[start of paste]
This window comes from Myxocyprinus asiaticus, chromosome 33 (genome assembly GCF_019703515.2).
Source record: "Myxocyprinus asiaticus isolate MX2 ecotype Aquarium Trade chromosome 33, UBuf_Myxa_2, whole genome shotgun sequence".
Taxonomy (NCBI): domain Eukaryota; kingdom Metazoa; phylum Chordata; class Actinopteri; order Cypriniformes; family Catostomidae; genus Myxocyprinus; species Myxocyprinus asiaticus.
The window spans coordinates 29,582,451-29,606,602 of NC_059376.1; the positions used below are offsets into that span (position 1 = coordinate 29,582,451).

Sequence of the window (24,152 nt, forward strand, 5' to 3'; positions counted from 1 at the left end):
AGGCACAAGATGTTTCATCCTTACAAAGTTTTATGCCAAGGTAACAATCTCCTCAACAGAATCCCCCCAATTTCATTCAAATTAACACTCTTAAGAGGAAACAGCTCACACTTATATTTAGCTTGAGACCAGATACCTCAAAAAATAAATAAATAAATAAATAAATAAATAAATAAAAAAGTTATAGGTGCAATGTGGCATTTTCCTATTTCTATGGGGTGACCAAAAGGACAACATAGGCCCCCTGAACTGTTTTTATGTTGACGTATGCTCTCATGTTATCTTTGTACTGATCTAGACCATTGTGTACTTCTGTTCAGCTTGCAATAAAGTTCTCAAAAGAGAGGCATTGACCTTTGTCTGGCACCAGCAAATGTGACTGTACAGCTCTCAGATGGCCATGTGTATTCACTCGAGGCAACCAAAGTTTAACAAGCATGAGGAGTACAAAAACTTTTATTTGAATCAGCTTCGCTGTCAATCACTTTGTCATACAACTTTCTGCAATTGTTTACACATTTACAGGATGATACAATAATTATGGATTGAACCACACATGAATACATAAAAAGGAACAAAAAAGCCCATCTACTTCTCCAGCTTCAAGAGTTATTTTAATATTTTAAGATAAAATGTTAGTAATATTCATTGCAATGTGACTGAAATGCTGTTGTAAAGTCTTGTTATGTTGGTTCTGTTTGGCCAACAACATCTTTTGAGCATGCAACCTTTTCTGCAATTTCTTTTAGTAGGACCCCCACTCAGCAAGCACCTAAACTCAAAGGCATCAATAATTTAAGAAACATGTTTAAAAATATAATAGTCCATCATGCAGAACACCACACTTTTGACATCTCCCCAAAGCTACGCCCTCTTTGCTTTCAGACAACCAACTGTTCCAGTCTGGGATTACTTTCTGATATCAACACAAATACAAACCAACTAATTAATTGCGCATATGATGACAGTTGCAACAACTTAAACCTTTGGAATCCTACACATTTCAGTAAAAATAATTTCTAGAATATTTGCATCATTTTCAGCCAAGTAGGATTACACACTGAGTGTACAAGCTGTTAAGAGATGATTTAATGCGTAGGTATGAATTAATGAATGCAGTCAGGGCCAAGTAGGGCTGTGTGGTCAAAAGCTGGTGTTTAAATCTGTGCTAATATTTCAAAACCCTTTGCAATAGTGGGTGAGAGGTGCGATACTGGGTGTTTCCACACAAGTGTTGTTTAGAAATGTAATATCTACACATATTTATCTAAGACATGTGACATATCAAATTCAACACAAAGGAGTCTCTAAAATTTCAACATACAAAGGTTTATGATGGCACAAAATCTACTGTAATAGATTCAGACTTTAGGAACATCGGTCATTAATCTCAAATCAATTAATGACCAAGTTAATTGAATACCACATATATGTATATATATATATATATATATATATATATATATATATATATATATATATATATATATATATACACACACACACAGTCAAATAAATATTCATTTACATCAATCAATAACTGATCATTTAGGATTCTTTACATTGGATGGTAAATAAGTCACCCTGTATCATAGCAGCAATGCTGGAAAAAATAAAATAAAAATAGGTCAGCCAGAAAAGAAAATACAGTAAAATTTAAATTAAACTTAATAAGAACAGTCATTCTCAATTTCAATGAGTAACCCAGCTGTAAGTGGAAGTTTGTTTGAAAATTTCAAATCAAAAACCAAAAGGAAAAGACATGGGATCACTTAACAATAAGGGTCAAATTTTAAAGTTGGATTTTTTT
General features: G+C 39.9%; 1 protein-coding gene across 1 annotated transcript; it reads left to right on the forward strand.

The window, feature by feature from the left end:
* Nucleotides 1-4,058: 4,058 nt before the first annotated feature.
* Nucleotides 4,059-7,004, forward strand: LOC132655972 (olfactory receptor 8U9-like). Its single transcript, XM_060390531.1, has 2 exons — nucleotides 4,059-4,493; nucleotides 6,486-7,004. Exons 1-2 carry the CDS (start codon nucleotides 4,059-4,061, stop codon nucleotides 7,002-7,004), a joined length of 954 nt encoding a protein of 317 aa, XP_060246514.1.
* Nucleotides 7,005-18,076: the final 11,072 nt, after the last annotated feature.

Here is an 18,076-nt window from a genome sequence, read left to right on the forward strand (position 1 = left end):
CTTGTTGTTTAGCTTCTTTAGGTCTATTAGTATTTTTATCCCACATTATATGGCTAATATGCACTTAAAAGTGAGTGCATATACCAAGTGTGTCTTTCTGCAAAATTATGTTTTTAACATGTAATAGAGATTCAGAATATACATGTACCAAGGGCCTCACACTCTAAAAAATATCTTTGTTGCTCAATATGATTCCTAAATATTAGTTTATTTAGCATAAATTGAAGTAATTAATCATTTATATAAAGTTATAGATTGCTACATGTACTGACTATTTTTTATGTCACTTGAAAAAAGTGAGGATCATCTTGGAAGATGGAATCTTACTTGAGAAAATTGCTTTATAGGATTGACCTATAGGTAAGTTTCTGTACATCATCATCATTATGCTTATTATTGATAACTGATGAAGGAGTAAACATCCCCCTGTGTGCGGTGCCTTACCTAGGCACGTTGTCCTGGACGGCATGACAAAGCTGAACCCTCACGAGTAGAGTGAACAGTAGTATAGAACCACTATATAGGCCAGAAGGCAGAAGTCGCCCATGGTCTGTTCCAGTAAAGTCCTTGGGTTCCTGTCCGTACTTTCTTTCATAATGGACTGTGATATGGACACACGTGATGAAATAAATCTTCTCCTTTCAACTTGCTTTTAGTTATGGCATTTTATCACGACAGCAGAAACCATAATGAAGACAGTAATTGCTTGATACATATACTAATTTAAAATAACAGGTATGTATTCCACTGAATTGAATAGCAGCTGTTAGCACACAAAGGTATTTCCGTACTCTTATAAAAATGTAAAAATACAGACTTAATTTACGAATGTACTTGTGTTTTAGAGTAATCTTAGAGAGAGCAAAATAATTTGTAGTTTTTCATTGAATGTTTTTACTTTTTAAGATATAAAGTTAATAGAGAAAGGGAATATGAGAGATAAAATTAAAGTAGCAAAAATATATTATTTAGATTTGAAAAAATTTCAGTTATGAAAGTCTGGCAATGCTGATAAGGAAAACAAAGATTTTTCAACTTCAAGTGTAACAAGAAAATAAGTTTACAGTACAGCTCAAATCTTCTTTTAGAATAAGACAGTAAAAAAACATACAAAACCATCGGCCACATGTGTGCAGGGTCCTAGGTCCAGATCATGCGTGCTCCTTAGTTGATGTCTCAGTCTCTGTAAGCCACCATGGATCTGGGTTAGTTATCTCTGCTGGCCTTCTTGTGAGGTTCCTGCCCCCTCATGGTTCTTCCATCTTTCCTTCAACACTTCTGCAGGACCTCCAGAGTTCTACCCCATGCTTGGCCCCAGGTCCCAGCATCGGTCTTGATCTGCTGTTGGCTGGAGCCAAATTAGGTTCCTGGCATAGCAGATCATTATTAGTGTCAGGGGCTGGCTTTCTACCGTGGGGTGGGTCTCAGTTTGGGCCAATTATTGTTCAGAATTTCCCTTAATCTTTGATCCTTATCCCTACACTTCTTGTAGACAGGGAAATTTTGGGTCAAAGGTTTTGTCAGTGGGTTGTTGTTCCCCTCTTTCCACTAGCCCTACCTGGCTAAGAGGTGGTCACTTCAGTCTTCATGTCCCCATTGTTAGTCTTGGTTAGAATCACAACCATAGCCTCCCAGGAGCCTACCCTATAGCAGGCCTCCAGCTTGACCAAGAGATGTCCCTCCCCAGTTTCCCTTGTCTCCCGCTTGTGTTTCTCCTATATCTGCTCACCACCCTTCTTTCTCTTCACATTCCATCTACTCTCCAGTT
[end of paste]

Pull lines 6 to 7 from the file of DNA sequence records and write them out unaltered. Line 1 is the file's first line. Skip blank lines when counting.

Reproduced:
AGGCACAAGATGTTTCATCCTTACAAAGTTTTATGCCAAGGTAACAATCTCCTCAACAGAATCCCCCCAATTTCATTCAAATTAACACTCTTAAGAGGAAACAGCTCACACTTATATTTAGCTTGAGACCAGATACCTCAAAAAATAAATAAATAAATAAATAAATAAATAAATAAAAAAGTTATAGGTGCAATGTGGCATTTTCCTATTTCTATGGGGTGACCAAAAGGACAACATAGGCCCCCTGAACTGTTTTTATGTTGACGTATGCTCTCATGTTATCTTTGTACTGATCTAGACCATTGTGTACTTCTGTTCAGCTTGCAATAAAGTTCTCAAAAGAGAGGCATTGACCTTTGTCTGGCACCAGCAAATGTGACTGTACAGCTCTCAGATGGCCATGTGTATTCACTCGAGGCAACCAAAGTTTAACAAGCATGAGGAGTACAAAAACTTTTATTTGAATCAGCTTCGCTGTCAATCACTTTGTCATACAACTTTCTGCAATTGTTTACACATTTACAGGATGATACAATAATTATGGATTGAACCACACATGAATACATAAAAAGGAACAAAAAAGCCCATCTACTTCTCCAGCTTCAAGAGTTATTTTAATATTTTAAGATAAAATGTTAGTAATATTCATTGCAATGTGACTGAAATGCTGTTGTAAAGTCTTGTTATGTTGGTTCTGTTTGGCCAACAACATCTTTTGAGCATGCAACCTTTTCTGCAATTTCTTTTAGTAGGACCCCCACTCAGCAAGCACCTAAACTCAAAGGCATCAATAATTTAAGAAACATGTTTAAAAATATAATAGTCCATCATGCAGAACACCACACTTTTGACATCTCCCCAAAGCTACGCCCTCTTTGCTTTCAGACAACCAACTGTTCCAGTCTGGGATTACTTTCTGATATCAACACAAATACAAACCAACTAATTAATTGCGCATATGATGACAGTTGCAACAACTTAAACCTTTGGAATCCTACACATTTCAGTAAAAATAATTTCTAGAATATTTGCATCATTTTCAGCCAAGTAGGATTACACACTGAGTGTACAAGCTGTTAAGAGATGATTTAATGCGTAGGTATGAATTAATGAATGCAGTCAGGGCCAAGTAGGGCTGTGTGGTCAAAAGCTGGTGTTTAAATCTGTGCTAATATTTCAAAACCCTTTGCAATAGTGGGTGAGAGGTGCGATACTGGGTGTTTCCACACAAGTGTTGTTTAGAAATGTAATATCTACACATATTTATCTAAGACATGTGACATATCAAATTCAACACAAAGGAGTCTCTAAAATTTCAACATACAAAGGTTTATGATGGCACAAAATCTACTGTAATAGATTCAGACTTTAGGAACATCGGTCATTAATCTCAAATCAATTAATGACCAAGTTAATTGAATACCACATATATGTATATATATATATATATATATATATATATATATATATATATATATATATATATATATATATACACACACACACAGTCAAATAAATATTCATTTACATCAATCAATAACTGATCATTTAGGATTCTTTACATTGGATGGTAAATAAGTCACCCTGTATCATAGCAGCAATGCTGGAAAAAATAAAATAAAAATAGGTCAGCCAGAAAAGAAAATACAGTAAAATTTAAATTAAACTTAATAAGAACAGTCATTCTCAATTTCAATGAGTAACCCAGCTGTAAGTGGAAGTTTGTTTGAAAATTTCAAATCAAAAACCAAAAGGAAAAGACATGGGATCACTTAACAATAAGGGTCAAATTTTAAAGTTGGATTTTTTT
General features: G+C 39.9%; 1 protein-coding gene across 1 annotated transcript; it reads left to right on the forward strand.